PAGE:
Avatar for Ldowney730
May 25, 2018 12:28 PM CST
Thread OP

I am in desperate need of some help with a plant that was doing great until about two months ago. Now the leaves are turning brown and crispy at the edges, eventually killing the whole stem.

The plant is watered regularly, and I haven't seen any signs of root rot. The stem in the front lost all of its leaves about a week ago, but looks like it is still growing new roots ( I dug It out to check, should I maybe put it water until it grows leaves or just leave it in the dirt? ) I've included photos of the plant, the tips I've trimmed off, and the stem I dug up.

Any help would be so appreciated. The plant belongs to my mom, and she got it from her mother so I know she'll be heartbroken if it dies.

Thank you so much!!

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May 25, 2018 12:45 PM CST
Name: tfc
North Central TX (Zone 8a)
Million Pollinator Garden Challenge
Hello and welcome!

I'm sure someone can help you. We certainly don't want to break your mother's heart!

Do you know the name of the plant?

Was it a lot bigger until the problem started?

I think it might be getting too much water. Also, not sure if you moved it in order to take the picture, but I doubt if it likes being so close to the AC.

Someone else will jump in here to help.
May 25, 2018 1:21 PM CST
Name: Will Creed
Prof. plant consultant & educator
Realistically, your plant has been slowly deteriorating for a long time and it is now on life support and the prospects are not good. The regular watering has deprived the roots of the oxygen they need and receive only when the soil is allowed to dry out some. The roots are the circulatory, pulmonary and nervous system all in one and when they are in bad shape, so is the plant.

At this late date, it is hard to advise you because there is no obvious or easy remedy. You could choose to leave it in its pot, but allow the top inch of soil to dry before adding just a small amount of water. Another option is to gently remove all of the soil and try rooting it in plain water. A third option would be to remove it from its pot and repot it in a much smaller point filled with a porous potting mix consisting of 4 part peat moss and one part perlite.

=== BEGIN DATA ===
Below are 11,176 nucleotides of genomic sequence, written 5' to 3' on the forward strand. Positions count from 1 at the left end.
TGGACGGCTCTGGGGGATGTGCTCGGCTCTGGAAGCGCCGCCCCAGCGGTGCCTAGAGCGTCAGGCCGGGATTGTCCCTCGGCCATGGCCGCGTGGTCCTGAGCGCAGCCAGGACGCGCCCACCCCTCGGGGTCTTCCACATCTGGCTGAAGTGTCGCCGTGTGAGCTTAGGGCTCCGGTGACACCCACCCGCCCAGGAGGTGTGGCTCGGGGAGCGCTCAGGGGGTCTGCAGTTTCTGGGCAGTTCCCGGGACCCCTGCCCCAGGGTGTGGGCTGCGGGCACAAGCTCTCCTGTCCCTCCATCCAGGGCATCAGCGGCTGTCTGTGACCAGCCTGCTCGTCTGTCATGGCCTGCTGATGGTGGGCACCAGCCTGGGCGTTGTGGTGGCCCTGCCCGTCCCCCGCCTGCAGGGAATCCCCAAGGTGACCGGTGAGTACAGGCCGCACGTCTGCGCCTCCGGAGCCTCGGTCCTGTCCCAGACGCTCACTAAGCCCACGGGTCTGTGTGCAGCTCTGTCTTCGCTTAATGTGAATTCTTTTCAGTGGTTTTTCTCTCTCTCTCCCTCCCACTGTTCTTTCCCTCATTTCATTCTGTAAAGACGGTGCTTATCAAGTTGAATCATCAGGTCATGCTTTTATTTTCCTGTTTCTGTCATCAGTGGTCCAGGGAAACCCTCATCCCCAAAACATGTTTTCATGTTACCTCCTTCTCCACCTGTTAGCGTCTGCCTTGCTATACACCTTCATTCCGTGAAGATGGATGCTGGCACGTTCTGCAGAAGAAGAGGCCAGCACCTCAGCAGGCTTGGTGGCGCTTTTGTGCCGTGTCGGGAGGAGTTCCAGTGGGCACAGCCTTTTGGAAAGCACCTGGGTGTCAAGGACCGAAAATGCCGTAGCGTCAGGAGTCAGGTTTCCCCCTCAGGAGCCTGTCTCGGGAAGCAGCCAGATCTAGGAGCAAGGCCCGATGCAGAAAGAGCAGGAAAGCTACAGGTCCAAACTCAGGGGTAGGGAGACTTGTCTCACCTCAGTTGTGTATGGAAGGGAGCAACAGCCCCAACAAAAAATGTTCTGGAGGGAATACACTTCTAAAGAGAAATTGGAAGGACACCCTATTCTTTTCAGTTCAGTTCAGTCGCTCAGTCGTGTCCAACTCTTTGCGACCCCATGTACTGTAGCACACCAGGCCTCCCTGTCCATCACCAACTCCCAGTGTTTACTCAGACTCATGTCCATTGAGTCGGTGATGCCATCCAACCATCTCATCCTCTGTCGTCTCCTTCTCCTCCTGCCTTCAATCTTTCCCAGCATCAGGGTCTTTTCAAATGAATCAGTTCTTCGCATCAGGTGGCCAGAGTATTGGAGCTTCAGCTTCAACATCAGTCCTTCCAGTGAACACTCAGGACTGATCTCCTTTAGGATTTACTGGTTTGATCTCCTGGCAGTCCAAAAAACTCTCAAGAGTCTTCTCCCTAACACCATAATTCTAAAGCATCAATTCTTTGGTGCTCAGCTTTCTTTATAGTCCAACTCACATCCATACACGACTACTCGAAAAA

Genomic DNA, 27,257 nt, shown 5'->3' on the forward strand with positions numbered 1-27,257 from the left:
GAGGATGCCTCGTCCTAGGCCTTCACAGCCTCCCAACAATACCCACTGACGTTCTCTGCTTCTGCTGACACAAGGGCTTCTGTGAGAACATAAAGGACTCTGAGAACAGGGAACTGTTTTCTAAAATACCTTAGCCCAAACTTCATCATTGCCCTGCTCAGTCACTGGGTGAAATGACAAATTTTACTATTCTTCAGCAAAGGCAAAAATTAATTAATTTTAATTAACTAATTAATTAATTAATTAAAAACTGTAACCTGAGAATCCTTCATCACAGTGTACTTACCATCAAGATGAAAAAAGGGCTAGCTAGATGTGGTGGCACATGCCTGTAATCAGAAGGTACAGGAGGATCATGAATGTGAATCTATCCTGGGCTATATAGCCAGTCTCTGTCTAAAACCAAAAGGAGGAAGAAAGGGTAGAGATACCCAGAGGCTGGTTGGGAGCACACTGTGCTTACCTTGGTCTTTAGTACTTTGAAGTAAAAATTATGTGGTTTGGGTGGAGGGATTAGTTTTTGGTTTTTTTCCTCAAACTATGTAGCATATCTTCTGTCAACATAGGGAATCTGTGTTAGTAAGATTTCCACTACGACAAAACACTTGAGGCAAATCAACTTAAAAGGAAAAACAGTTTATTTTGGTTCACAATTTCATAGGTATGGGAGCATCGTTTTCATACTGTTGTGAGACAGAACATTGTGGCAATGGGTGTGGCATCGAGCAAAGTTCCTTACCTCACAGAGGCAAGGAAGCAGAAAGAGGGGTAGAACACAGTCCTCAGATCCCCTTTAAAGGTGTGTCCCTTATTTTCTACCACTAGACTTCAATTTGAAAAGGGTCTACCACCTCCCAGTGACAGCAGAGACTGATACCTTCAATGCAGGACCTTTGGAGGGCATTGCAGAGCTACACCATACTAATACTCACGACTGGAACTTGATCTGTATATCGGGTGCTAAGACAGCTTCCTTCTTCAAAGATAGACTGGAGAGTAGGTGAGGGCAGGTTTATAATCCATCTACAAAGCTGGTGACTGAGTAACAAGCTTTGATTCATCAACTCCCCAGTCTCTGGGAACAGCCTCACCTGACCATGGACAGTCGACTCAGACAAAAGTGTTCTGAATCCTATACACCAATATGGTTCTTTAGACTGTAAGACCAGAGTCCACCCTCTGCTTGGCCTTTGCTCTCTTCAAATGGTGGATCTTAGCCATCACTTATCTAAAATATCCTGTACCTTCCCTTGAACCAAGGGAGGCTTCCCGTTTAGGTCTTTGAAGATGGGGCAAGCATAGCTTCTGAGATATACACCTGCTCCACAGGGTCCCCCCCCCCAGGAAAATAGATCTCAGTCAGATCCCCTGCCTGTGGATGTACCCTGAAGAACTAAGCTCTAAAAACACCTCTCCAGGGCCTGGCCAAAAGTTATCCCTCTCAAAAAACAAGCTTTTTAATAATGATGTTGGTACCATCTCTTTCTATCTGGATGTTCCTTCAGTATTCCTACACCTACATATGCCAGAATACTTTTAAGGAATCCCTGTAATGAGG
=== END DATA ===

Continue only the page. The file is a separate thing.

Ther are substantial risks with all these alternatives. You decide which you want to try, but understand that it may not work and that you should not look back later and fault yourself for making the wrong choice.

Finally, understand that plants never live forever and it seems that yours has been around or a long time. Perhaps it has just reached the end of its natural life.

Sorry, I don't have better news for you.
Will Creed
Horticultural Help, NYC
Contact me directly at [email protected]
I now have a book available on indoor plant care
May 25, 2018 1:37 PM CST
Name: tarev
San Joaquin County, CA (Zone 9b)
Give PEACE a chance!
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If you are willing to try and just treat it for now as a recovery experiment, you can plant it in a well draining potting soil, in a container much smaller with drain holes. Add pumice or perlite to the soil, so it allows air at the root zone. Water just enough to make the soil damp. Position in a part shade area, just enough that it is kept warm and no direct sun. No fertilizers.

Fingers crossed, good luck...it is surely a long shot, but I often do not give up yet. The presence of that live root shows me some hope, and the absence of any leaf makes it really dicey. But I have encountered some plants on their last leg, and for some reason with very careful and patient nurturing they can try to bounce back. But again, no guarantees. Treat it as an experiment and learn from it.
Avatar for Ldowney730
May 25, 2018 1:54 PM CST
Thread OP
Thank you everyone for your help. Since there's three main stems with good roots we're going to put one in water and the other two in a better potting mix.

I appreciate the help so much, keeping my fingers crossed that it works.

We know the plant is old, but it's worth an shot to try and save it Smiling
May 25, 2018 7:32 PM CST
Name: Tara
NE. FL. (Zone 9a)
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I completely agree with all of the info that you have received. I'm just wanting to chime in with that I think what you have is a Peace lily. Look in our database for more on the proper care and info for this plant...wishing you the best of luck in reviving it! Thumbs up
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